with the aid of a Flowmaster mandrel-bent tubing kit, which allowed Tim to create the perfect run of tubing out to the back with a pair of HP-2 mufflers.
The exterior was also sliced up in various ways, some obvious and others not so much. For instance, a keen eye might notice that the factory rain gutters were shaved and replaced with new versions fabbed from round rod, but how many of us would have noticed that the top was decrowned and chopped down ¾ inch? Well, just as the story goes with the rest of the truck, that was just the beginning of the mods list. The bumpers were cut and sectioned eight different ways, and toward the rear, the bed was widened in a wedge fashion to eliminate the factory wedge that ran the other direction. Every single body panel, whether it was new or original to the truck, was modified or hand-formed in some way to flow with one another, whether it was extending the lip below the grille, or reshaping the front and rear glass areas in order to flush-mount everything, or tons of other stuff in between. When it was finally time for some color, Tim laid on a custom mix of
PLACED FRONT AND CENTER IN THE FLOWMASTER MUFFLERS BOOTH, IT DREW CROWDS ALL WEEK LONG AND EVEN RECEIVED SONY GRAND TURISMO’S AWARD FOR BEST TRUCK OF SEMA.”
Medium Blue Pearl Metallic from Axalta Refinish, while the bumpers were finished in a satin charcoal.
Moving to where Terry and Sara would eventually be spending the most time, Tim widened a 1955-59-era Chevy truck dash to fit between the A-pillars and wrapped its edges to blend into the doors, then extended it down 9 inches for a cleaner look and to make room for the Old Air Products AC controls and vents. Although Terry was pretty much open to anything Tim wanted to do, he did request that he stick with using the factoryoption Buddy Bucket seats, which incorporate a jump seat between the two main buckets. Tim’s partner in crime and life, Carrie Strange, took care of upholstery duties, which also included covering the hand-formed door panels and headliner to perfectly complement the rest of the charcoal on the truck.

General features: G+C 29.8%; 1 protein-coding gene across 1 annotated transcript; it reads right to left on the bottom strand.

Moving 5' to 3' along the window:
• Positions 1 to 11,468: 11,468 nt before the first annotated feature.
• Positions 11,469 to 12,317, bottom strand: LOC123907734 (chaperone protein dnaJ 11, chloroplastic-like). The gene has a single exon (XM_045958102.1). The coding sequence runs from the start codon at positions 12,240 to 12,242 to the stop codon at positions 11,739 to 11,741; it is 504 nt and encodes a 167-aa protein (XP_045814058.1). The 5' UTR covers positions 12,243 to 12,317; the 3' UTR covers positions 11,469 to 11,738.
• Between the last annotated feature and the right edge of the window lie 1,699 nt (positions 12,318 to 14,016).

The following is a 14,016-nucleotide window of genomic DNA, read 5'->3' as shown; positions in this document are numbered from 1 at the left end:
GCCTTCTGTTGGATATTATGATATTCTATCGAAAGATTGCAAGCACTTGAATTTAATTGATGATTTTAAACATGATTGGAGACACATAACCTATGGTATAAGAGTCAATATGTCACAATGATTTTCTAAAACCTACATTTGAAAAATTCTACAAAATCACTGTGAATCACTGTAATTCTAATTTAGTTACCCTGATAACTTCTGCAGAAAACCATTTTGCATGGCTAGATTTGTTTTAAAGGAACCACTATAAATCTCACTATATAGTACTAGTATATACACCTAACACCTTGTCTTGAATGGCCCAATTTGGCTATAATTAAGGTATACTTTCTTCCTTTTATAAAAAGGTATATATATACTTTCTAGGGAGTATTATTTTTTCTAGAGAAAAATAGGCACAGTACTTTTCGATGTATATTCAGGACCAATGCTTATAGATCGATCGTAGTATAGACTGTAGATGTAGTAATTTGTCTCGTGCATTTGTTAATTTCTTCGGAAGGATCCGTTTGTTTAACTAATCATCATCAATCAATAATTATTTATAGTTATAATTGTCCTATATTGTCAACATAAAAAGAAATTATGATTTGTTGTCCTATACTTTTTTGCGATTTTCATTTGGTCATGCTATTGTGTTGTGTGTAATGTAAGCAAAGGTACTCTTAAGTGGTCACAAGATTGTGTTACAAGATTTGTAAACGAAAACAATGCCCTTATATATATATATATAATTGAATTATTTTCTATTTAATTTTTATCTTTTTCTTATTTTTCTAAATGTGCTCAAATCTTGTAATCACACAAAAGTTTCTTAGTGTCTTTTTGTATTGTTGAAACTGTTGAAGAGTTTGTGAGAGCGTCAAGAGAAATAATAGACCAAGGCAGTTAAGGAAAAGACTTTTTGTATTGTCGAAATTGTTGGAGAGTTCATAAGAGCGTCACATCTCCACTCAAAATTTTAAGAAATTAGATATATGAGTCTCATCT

Chris Robinson then took the reins for a bit in order to install a multitude of Kicker speakers in custom panels, as well as a Kicker audio controller and amplifiers, before handing it back to Strange Motion for final assembly and cleanup before packing the truck up for SEMA, where it was easily one of the most talked about vehicles of the show. Placed front and center in the Flowmaster Mufflers booth, it drew crowds all week long and even received Sony Grand Turismo’s award for Best Truck of SEMA. Shortly after, the truck also picked up the Builder’s Choice award at the Goodguys’ Columbus event.
We really weren’t surprised by these accolades since Tim is a Hot Rod Hall of Fame inductee, but we bet it sure is nice to be recognized. The other winners in this build are obviously Terry and Sara, who actually got to take this bad boy home. Not too shabby for a first-time, longforgotten project.
TIM BUILT A COMPLETELY NEW BED
FLOOR FOR THE TRUCK, AND PUT TOGETHER A BED KIT USING BED WOOD AND PARTS’ PIECES.
IT’S DETAILS LIKE THE EXTENDED FRONT BED SECTION THAT MAKE DOMINO ONE OF THE BADDEST TRUCKS OUT THERE.
IT’S A BIT OF A SHAME THAT THIS WORK OF ART WAS COVERED UP BY THE BODY, BUT IT WAS ENGINEERED TO PERFORM ON THE AUTOCROSS COURSE.
LEFT. MARQUEZ DESIGNS LED TAILLIGHTS
ARE ONLY THE BEGINNING
OUT BACK. TIM STRANGE CUT AND TUCKED THE REAR BUMPER TO FIT BETTER THAN FACTORY, AND THE GRANT KUSTOMS TAILGATE
SKIN WITH INTEGRATED SPOILER REALLY BRING OUT THE PRO-TOURING LOOK.
WHAT DO YOU GET WHEN YOU STICK A MAGNUSON SUPERCHARGER ON TOP OF AN LS3 THAT ALREADY PUTS OUT 525 HORSES? A LOT OF FUN, THAT’S WHAT! WE THINK YOU’LL AGREE THAT THE WHOLE ENGINE COMPARTMENT IS NOTHING SHORT OF AMAZING.